Children’s involvement in conflict cause of worry: India

Indian ambassador to UN proposes child protection advisers in peacekeeping operations to ensure safe return of children affected by armed conflict

By Moushumi Sharma
Published: Wednesday 10 September 2014

Non-state actors violate the fundamental rights of children by inveigling them in armed conflict

India has expressed concern at the growing involvement of children in armed conflict and has called upon the member states of the United Nations to address the issue urgently. India’s ambassador to the UN, Asoke Mukerji, was speaking at a UN Security Council session on “Children and armed conflict” earlier this week. He said that India’s priority is to help children affected by left-wing extremism in the country, says a report by the Press Trust of India (PTI).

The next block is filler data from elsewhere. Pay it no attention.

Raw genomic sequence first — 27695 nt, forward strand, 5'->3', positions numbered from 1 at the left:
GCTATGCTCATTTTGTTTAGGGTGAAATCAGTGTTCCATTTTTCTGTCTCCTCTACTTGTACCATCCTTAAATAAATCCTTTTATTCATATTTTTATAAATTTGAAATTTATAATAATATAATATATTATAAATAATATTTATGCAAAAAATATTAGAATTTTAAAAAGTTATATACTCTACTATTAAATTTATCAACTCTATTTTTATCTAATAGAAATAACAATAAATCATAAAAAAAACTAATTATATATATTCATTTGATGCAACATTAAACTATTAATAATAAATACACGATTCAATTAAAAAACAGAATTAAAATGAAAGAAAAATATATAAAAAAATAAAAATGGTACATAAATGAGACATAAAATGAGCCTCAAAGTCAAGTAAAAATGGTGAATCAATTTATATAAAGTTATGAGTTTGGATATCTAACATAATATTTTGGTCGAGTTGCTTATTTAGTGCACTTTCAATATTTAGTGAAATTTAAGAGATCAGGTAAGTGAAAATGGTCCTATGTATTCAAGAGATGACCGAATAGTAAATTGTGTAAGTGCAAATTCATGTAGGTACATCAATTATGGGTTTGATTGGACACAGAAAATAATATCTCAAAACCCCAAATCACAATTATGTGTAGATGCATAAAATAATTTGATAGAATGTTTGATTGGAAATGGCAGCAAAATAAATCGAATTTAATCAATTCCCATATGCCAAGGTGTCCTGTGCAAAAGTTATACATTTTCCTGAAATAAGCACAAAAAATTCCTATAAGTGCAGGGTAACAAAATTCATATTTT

“India believes that through a combination of development and security-related interventions, the problem of left-wing extremism can be tackled. We do not underestimate the challenge, but we are committed to redress this situation through a combination of law and robust policy initiatives,” he said.

“India believes that any interface between the UN and non-state actors is open-ended since non-state actors are not bound by legal obligations and commitments,” the report quotes Mukerji. However, he added that it would be more appropriate for the Security Council “to recommend the strict application of the rule of law as deterrence to armed non-state groups, especially for the investigation and prosecution of those non-state actors who are inveigling children into armed conflict or violating the fundamental human rights of children in armed conflict with impunity”.
Mukerji further said that contrary to popular perception, extremism, recruitment and radicalisation of children, their use to commit violent acts as well as incidents of armed attacks on schools cannot be confined to the developing world. He proposes the deployment of more child protection advisers in peacekeeping operations to ensure safe return of children affected by armed conflict.

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